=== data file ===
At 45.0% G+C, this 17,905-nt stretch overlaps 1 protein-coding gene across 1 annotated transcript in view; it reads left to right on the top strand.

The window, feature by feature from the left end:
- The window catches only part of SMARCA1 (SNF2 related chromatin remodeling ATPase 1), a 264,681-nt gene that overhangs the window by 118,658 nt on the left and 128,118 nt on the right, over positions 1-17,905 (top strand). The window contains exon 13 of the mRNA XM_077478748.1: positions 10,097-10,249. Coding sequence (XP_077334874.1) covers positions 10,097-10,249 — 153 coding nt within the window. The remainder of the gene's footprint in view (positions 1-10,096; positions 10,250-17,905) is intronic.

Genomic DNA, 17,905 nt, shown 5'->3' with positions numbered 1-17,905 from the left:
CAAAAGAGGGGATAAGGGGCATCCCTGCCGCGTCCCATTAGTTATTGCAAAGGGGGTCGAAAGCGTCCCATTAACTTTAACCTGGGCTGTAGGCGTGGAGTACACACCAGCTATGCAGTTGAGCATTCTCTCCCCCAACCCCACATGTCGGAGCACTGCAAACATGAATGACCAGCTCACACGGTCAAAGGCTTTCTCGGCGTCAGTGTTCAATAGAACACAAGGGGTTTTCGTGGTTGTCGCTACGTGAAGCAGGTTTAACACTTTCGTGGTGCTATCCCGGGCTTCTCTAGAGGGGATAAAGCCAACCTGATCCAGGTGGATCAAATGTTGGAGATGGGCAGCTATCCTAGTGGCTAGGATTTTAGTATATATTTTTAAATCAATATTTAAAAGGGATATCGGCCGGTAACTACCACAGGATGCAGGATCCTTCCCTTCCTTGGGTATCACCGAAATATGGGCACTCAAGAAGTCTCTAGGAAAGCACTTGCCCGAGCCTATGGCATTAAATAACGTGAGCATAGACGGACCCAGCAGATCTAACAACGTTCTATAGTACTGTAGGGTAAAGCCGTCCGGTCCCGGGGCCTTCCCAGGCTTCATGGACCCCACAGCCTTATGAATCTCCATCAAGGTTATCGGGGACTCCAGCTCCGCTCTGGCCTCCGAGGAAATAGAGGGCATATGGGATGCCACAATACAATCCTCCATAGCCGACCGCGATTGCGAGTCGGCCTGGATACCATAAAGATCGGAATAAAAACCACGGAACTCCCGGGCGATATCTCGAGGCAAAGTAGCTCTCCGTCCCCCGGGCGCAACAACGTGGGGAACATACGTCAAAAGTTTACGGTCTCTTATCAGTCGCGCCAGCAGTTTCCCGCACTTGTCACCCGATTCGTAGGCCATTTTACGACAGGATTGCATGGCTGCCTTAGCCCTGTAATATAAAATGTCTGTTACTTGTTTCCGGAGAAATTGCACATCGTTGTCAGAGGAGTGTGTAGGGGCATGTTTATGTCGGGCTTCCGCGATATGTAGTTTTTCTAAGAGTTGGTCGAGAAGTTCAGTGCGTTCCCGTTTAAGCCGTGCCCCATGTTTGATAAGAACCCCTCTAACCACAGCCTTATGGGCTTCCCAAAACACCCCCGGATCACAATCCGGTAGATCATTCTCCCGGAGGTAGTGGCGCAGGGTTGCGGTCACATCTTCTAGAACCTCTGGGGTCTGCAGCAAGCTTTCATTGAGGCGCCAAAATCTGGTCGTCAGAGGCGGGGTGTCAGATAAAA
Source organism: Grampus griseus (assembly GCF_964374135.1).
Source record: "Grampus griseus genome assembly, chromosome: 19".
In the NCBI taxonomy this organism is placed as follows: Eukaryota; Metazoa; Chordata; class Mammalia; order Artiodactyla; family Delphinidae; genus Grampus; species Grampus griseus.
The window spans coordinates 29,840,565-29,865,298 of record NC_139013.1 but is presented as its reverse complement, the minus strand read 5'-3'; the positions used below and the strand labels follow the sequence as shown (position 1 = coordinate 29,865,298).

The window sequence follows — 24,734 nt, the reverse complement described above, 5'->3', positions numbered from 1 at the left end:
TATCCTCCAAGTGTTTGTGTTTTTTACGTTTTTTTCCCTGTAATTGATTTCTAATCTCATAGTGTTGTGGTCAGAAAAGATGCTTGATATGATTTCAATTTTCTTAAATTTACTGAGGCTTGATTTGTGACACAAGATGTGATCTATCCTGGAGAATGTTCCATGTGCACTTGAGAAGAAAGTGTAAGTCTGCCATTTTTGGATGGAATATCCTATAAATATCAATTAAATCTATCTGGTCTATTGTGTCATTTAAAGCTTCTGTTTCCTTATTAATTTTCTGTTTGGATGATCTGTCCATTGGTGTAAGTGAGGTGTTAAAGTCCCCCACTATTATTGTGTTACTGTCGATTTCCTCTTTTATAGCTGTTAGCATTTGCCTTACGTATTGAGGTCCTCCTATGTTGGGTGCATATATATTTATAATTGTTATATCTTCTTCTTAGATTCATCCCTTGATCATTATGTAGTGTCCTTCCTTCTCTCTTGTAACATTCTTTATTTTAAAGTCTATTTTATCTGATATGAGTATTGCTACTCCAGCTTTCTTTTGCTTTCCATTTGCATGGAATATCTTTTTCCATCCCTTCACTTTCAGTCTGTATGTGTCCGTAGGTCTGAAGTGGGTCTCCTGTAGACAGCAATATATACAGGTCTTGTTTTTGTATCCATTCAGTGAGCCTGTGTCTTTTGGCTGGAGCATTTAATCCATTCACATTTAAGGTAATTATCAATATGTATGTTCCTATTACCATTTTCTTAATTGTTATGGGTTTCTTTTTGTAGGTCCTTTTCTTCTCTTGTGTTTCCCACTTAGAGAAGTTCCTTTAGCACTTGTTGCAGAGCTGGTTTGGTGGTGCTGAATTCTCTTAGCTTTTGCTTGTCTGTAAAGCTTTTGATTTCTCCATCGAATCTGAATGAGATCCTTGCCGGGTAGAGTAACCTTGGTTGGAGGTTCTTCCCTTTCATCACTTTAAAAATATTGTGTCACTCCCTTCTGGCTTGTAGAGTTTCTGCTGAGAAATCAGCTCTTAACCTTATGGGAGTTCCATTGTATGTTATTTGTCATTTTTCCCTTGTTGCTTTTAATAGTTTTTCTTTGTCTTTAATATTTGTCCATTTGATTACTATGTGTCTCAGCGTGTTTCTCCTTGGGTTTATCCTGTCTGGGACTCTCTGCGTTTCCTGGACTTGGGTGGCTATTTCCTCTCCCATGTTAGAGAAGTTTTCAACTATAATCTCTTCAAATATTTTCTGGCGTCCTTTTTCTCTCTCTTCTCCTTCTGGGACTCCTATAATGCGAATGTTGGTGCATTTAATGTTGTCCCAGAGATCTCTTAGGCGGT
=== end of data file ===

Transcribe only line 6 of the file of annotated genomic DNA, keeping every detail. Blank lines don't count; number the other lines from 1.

Source organism: Grampus griseus (assembly GCF_964374135.1).